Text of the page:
Our classes partner with local farmers, scientists, cultural practitioners—those engaged in restoring and preserving our natural resources. They learn about the history, current impact and challenges facing the land and water. Our students and teachers present their learning at at the end of each trimester. Additionally, each year concludes with community service that allows students to give back to the land and organizations that guided their learning experiences that year. Learning happens within the walls of the class as well as at the beach, on the farms, in the mountains, and with community experts—wherever they may be.

Helping students discovering the source of learning

Nana i ke kumu.
“Look to the source.”

Source: Denise Espania

This proverb asks us to look to any source of knowledge. Our ancestors realized that knowledge came in all forms—from talking to people, observing nature, working with the land. The source was everything. (Another translation for kumu is teacher.)

For our students, one source of learning has been the voyage. Throughout the year they connected with the Hōkūleʻa crew 2 to 3 times a year, to learn how the values they learned in school also guided those making the voyage thousands of miles away. Hearing about the crew’s experiences offered different expert perspectives on the research and teachings the students engaged with in school.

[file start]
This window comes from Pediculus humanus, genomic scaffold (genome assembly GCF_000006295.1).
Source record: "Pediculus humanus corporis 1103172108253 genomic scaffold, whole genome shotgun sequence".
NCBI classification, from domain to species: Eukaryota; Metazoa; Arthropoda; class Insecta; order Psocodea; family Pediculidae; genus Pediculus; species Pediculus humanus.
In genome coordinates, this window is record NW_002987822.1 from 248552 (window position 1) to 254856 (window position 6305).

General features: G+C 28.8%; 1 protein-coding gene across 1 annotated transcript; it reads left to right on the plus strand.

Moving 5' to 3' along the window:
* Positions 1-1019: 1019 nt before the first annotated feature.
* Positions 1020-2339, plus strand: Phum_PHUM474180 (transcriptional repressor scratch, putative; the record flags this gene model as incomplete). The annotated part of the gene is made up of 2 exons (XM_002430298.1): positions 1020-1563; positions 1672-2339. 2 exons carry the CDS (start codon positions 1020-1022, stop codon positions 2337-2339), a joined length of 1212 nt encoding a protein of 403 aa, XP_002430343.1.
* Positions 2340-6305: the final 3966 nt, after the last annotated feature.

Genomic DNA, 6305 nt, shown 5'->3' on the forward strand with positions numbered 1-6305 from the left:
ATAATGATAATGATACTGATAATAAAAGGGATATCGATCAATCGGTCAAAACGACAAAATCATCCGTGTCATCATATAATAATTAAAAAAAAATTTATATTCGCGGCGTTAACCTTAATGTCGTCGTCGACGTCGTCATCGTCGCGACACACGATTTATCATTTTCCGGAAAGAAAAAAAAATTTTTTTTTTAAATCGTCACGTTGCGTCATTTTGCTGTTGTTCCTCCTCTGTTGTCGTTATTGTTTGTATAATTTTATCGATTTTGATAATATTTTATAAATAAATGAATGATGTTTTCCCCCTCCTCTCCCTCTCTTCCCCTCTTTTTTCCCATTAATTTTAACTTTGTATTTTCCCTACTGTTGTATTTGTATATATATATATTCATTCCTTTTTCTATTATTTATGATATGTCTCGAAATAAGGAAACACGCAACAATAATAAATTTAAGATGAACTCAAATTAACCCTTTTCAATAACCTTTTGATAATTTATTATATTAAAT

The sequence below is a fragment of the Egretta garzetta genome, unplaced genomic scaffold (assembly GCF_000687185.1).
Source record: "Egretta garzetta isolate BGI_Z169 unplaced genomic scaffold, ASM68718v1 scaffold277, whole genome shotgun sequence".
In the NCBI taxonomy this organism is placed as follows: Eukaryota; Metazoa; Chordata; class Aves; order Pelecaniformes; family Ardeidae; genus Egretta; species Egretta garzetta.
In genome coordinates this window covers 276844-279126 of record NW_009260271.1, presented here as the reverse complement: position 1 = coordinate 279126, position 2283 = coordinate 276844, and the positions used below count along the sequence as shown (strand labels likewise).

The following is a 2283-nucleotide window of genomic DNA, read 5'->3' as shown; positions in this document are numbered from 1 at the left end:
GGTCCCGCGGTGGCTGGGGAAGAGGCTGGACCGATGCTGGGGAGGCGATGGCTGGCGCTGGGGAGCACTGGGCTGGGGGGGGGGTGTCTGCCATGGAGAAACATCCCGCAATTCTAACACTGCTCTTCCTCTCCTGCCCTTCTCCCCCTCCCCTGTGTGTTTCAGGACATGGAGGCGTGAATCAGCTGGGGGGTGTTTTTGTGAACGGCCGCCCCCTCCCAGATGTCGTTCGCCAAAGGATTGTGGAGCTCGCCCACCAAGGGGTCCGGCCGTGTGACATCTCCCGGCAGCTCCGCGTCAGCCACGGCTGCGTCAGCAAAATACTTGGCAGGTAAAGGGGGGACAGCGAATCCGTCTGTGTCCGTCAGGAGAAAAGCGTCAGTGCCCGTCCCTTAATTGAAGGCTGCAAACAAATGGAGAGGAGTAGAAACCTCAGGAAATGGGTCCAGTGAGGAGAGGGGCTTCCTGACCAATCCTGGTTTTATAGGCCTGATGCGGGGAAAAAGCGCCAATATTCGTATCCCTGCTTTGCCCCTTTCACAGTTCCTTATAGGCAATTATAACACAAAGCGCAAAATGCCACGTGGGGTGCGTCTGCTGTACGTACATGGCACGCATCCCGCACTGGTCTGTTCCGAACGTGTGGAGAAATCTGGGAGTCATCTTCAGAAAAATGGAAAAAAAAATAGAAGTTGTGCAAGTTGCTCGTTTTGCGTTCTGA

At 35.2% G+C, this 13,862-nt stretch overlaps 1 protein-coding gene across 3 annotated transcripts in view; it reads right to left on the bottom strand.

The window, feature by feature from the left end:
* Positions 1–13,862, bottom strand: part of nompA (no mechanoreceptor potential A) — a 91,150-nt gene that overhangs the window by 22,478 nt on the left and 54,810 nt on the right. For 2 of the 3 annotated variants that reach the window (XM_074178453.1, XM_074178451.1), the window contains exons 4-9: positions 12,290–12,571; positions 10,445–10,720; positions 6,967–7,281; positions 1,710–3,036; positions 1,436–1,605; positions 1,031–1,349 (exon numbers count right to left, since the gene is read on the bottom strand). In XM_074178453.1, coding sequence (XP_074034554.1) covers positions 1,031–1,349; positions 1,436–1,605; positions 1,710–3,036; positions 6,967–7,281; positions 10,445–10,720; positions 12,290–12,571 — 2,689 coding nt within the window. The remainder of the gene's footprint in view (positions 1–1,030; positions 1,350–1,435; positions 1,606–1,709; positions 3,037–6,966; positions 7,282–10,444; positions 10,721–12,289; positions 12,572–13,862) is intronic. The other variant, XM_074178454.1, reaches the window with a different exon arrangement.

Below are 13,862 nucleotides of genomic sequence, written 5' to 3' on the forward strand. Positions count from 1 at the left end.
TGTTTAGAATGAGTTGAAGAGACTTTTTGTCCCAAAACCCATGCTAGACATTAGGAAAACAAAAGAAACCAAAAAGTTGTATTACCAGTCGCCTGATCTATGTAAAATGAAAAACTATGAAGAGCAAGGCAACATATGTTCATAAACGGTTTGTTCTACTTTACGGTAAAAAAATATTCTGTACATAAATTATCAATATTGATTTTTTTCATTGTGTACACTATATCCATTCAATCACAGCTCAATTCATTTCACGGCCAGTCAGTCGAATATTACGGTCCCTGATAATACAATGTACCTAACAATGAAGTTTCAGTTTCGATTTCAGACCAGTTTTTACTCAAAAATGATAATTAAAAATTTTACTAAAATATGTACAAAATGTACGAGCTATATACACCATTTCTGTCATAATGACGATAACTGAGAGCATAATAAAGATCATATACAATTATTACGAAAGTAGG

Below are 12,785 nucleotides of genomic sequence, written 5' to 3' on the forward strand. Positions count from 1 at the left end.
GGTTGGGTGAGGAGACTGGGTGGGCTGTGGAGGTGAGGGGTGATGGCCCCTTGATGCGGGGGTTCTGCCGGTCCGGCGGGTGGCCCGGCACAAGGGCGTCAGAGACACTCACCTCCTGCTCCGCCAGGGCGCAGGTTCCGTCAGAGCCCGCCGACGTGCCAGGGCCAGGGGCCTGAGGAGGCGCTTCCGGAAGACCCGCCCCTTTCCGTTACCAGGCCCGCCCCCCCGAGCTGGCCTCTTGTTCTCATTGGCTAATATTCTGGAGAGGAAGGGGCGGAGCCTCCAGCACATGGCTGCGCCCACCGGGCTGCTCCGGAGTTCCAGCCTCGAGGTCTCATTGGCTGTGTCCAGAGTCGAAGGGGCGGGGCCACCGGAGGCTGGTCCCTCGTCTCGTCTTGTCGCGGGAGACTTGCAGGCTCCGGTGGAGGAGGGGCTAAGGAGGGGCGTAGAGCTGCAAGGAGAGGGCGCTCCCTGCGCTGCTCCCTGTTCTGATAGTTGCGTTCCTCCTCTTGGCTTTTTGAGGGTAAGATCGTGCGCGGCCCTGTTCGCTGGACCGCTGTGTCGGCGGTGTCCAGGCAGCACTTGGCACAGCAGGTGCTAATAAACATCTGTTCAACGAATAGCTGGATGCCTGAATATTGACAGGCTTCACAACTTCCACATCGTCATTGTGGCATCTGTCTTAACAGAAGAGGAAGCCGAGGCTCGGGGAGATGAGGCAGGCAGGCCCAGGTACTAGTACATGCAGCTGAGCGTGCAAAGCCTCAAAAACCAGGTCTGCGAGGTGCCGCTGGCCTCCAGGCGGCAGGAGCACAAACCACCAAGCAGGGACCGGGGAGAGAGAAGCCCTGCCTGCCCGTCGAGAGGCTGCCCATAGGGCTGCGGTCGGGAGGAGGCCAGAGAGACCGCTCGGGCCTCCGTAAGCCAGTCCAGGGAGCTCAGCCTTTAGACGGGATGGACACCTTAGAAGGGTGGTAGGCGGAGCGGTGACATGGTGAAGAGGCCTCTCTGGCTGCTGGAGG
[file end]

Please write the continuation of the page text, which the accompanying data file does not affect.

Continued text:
During a Google Hangout with crew members during the spring of 2017, as Hōkūleʻa sailed through the Panama Canal, our first- and second-grade students had an opportunity to reflect and learn from their kupuna (elders). The question they asked was, “How do you nānā i ke kumu?” It was the proverb that the school was focusing on at the time.

After a pause, Uncle Billy, a crew member, responded that Hōkūleʻa was a source of inspiration, as well as the ocean, for it is a source of life and breath. He explained that his teachers and mentors are also sources of knowledge, as are the children who provide a source of inspiration. During reflection time following the Hangout, one of our second-grade boys said, “Hearing about Uncle Billyʻs connection to the proverb made me think about how my actions can be a source of life to someone else.”